Mike Ryan, a longtime player and coach in the Philadelphia Phillies organization, passed away last week at 78 years of age.
Michael James Ryan was born on Nov. 25, 1941, in Haverhill, Mass. Originally signed by the Boston Red Sox in 1960, he made his major league debut with the team in 1964 and was traded to the Phillies in December 1967.
Nicknamed “Irish”, Ryan spent 16 years as a bullpen coach with the Phillies (1980–95), winning a World Series in 1980 and the National League pennant in 1983 and 1993. He is the only person in Phillies history to coach in three World Series and remains the second-longest tenured coach in franchise history, behind former teammate, the late John Vukovich (17 years, 1988–2004).
“Mike Ryan is one of the more underrated people in Phillies history,” said Phillies Chairman Emeritus Bill Giles. “His tenure was marked by three World Series appearances and he was a very popular presence in our clubhouse for many years. On a personal note, my appreciation for Mike runs deep as he quite successfully caught our ceremonial first ball at the first game in Veterans Stadium history. Off the field, he was tough as nails and a very loyal man to the Phillies organization. On behalf of the Phillies family, we send our condolences to his wife, Suzanne, and all of Irish’s many family members and friends.”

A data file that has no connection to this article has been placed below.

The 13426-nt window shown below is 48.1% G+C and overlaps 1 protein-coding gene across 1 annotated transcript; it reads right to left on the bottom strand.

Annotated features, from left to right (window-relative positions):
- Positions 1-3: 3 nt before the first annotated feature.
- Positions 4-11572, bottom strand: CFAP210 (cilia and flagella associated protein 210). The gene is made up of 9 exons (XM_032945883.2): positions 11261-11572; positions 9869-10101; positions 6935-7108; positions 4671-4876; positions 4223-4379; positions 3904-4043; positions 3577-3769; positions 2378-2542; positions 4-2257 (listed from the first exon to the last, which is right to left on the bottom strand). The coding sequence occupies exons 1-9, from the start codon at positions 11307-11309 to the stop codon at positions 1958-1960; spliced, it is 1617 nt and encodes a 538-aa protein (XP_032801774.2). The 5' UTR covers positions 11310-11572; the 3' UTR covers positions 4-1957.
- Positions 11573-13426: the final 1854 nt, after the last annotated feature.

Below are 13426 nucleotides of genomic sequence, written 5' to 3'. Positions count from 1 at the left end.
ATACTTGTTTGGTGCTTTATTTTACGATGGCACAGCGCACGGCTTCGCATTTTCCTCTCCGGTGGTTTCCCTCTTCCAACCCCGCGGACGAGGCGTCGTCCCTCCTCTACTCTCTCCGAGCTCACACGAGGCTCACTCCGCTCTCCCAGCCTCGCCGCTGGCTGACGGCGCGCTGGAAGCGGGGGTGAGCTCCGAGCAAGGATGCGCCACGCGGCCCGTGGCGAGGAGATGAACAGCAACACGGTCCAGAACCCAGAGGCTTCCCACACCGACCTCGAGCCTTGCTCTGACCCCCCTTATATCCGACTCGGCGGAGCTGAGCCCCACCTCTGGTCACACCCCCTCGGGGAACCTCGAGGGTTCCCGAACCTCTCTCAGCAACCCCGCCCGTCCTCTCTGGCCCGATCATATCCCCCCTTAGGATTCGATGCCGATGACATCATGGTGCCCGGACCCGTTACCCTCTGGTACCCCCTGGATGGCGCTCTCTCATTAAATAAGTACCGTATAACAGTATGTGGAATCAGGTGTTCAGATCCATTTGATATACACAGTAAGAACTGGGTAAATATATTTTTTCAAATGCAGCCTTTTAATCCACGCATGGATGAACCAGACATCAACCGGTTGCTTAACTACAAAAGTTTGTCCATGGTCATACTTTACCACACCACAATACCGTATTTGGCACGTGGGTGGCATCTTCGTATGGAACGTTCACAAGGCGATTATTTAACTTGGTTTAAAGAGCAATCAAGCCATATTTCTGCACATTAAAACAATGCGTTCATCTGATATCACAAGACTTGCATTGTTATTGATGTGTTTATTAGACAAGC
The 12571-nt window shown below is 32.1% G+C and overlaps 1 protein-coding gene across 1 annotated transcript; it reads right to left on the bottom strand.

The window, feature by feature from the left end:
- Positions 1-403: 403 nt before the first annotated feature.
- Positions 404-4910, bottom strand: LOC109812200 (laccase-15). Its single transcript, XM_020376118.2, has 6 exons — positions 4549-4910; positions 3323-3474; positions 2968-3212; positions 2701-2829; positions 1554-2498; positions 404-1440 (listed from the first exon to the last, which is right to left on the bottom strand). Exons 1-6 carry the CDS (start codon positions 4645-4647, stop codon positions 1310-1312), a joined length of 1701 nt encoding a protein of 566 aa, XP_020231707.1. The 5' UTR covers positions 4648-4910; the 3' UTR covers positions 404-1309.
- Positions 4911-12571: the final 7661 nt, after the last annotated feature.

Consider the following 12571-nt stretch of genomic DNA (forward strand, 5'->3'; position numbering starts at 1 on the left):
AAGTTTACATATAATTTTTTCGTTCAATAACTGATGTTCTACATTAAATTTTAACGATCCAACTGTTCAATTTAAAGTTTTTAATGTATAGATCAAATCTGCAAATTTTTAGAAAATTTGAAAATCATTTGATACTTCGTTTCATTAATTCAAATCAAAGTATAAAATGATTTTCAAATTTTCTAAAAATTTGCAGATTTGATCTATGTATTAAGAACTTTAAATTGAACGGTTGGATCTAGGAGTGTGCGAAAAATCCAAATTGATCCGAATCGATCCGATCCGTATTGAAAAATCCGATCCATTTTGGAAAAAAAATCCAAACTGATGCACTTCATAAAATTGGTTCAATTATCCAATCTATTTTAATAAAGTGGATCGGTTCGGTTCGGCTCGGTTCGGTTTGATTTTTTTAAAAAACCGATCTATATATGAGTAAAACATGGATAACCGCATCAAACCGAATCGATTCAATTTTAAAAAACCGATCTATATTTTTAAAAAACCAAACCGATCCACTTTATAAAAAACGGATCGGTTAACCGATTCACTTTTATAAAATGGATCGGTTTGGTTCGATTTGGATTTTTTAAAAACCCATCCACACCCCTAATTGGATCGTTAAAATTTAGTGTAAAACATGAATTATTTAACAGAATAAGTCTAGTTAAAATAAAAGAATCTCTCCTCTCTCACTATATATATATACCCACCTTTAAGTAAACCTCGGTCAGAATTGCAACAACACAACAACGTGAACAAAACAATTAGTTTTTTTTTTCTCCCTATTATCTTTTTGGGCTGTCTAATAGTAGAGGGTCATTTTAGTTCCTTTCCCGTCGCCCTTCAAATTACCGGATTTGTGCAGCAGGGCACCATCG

On Opening Day in 1971, Ryan caught the ceremonial first ball, which was dropped by a helicopter high above Veterans Stadium. It was the first in a tradition of Opening Day “First Ball Acts” at the Vet. Ryan repeated the act in 1981 and 1995 and a modified version in 1991.
Ryan enjoyed an 11-year major league career as a catcher, playing for the Red Sox (1964–67), Phillies (1968–73) and Pittsburgh Pirates (1974). Defensively, he posted a .991 fielding percentage in 632 career games (570 starts) behind the dish, committing just 34 errors in 3,832 total chances. He tied for the major league lead in assists by a catcher (79) in 1969, outpacing future Hall of Famer Johnny Bench (76) despite playing in 15 fewer games that year.
Ryan appeared in one postseason game during his career, going 0-for-2 as a reserve with the Boston Red Sox in Game 4 of the 1967 World Series in St. Louis.
In six seasons with the Phillies, he batted .190 with 41 doubles, six triples, 21 home runs and 91 RBI in 392 games. In 1969, he set career highs in many categories, including games (133), home runs (12) and RBI (44).
On May 2, 1970, Ryan was involved in a very memorable game at Candlestick Park. The Phillies’ starting catcher, Tim McCarver, broke a finger on a foul tip off the bat of future Hall of Famer Willie Mays. Ryan replaced McCarver in the game and, two batters later, also sustained a broken finger on a slide at home plate from another future Hall of Famer, Willie McCovey. Ryan finished the inning but was lifted for a pinch-hitter.
Ryan is survived by his wife, Suzanne.